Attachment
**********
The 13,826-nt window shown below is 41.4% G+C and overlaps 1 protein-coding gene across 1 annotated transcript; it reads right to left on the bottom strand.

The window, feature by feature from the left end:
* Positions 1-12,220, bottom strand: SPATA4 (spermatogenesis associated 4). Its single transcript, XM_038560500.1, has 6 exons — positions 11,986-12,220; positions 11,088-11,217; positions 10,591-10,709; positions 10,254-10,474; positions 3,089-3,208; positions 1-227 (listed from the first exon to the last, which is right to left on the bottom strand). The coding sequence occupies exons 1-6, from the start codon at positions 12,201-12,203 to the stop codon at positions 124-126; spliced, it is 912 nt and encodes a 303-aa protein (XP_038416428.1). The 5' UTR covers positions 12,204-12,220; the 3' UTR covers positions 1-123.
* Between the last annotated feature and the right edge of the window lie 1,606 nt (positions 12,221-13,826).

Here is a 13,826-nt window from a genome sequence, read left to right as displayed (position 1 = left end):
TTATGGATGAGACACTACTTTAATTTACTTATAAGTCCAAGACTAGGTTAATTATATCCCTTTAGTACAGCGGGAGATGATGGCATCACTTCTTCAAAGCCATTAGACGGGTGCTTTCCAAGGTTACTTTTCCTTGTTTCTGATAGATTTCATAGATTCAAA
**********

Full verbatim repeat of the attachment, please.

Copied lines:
The 13,826-nt window shown below is 41.4% G+C and overlaps 1 protein-coding gene across 1 annotated transcript; it reads right to left on the bottom strand.

The window, feature by feature from the left end:
* Positions 1-12,220, bottom strand: SPATA4 (spermatogenesis associated 4). Its single transcript, XM_038560500.1, has 6 exons — positions 11,986-12,220; positions 11,088-11,217; positions 10,591-10,709; positions 10,254-10,474; positions 3,089-3,208; positions 1-227 (listed from the first exon to the last, which is right to left on the bottom strand). The coding sequence occupies exons 1-6, from the start codon at positions 12,201-12,203 to the stop codon at positions 124-126; spliced, it is 912 nt and encodes a 303-aa protein (XP_038416428.1). The 5' UTR covers positions 12,204-12,220; the 3' UTR covers positions 1-123.
* Between the last annotated feature and the right edge of the window lie 1,606 nt (positions 12,221-13,826).

Here is a 13,826-nt window from a genome sequence, read left to right as displayed (position 1 = left end):
TTATGGATGAGACACTACTTTAATTTACTTATAAGTCCAAGACTAGGTTAATTATATCCCTTTAGTACAGCGGGAGATGATGGCATCACTTCTTCAAAGCCATTAGACGGGTGCTTTCCAAGGTTACTTTTCCTTGTTTCTGATAGATTTCATAGATTCAAA